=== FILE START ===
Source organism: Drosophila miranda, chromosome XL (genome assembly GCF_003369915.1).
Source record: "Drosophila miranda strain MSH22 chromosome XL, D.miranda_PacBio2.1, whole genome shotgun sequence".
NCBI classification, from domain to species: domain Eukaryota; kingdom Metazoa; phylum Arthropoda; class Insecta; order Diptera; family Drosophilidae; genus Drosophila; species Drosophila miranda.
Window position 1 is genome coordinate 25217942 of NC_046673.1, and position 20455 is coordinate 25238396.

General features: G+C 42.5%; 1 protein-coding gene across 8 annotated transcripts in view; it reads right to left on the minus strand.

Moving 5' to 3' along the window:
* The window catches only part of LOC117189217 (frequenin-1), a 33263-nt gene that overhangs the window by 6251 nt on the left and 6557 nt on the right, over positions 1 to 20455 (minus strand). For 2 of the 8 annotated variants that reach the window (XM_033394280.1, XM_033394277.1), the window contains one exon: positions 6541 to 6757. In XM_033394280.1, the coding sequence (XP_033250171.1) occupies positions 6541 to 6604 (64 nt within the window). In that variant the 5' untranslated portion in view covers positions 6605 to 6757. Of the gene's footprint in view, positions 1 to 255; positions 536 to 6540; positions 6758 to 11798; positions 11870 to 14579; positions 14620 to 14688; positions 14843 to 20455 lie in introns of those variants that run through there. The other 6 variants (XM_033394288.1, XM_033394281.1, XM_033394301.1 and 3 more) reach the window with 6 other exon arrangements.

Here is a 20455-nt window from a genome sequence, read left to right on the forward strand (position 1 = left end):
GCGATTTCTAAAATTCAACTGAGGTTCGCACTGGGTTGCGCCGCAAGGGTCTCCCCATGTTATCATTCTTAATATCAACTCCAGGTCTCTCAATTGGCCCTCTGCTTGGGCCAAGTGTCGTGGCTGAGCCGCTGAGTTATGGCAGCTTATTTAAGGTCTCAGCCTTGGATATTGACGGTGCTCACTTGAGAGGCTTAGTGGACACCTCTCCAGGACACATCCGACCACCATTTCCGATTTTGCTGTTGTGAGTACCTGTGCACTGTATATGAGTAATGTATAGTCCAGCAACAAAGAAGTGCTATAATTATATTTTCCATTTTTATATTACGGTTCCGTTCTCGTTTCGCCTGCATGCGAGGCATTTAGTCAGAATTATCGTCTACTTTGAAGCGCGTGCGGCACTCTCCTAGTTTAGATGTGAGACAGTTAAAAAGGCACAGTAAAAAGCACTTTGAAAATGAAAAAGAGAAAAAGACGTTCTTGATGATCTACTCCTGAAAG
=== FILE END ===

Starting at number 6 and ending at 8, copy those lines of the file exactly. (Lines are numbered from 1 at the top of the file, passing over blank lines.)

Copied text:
Moving 5' to 3' along the window:
* The window catches only part of LOC117189217 (frequenin-1), a 33263-nt gene that overhangs the window by 6251 nt on the left and 6557 nt on the right, over positions 1 to 20455 (minus strand). For 2 of the 8 annotated variants that reach the window (XM_033394280.1, XM_033394277.1), the window contains one exon: positions 6541 to 6757. In XM_033394280.1, the coding sequence (XP_033250171.1) occupies positions 6541 to 6604 (64 nt within the window). In that variant the 5' untranslated portion in view covers positions 6605 to 6757. Of the gene's footprint in view, positions 1 to 255; positions 536 to 6540; positions 6758 to 11798; positions 11870 to 14579; positions 14620 to 14688; positions 14843 to 20455 lie in introns of those variants that run through there. The other 6 variants (XM_033394288.1, XM_033394281.1, XM_033394301.1 and 3 more) reach the window with 6 other exon arrangements.

Here is a 20455-nt window from a genome sequence, read left to right on the forward strand (position 1 = left end):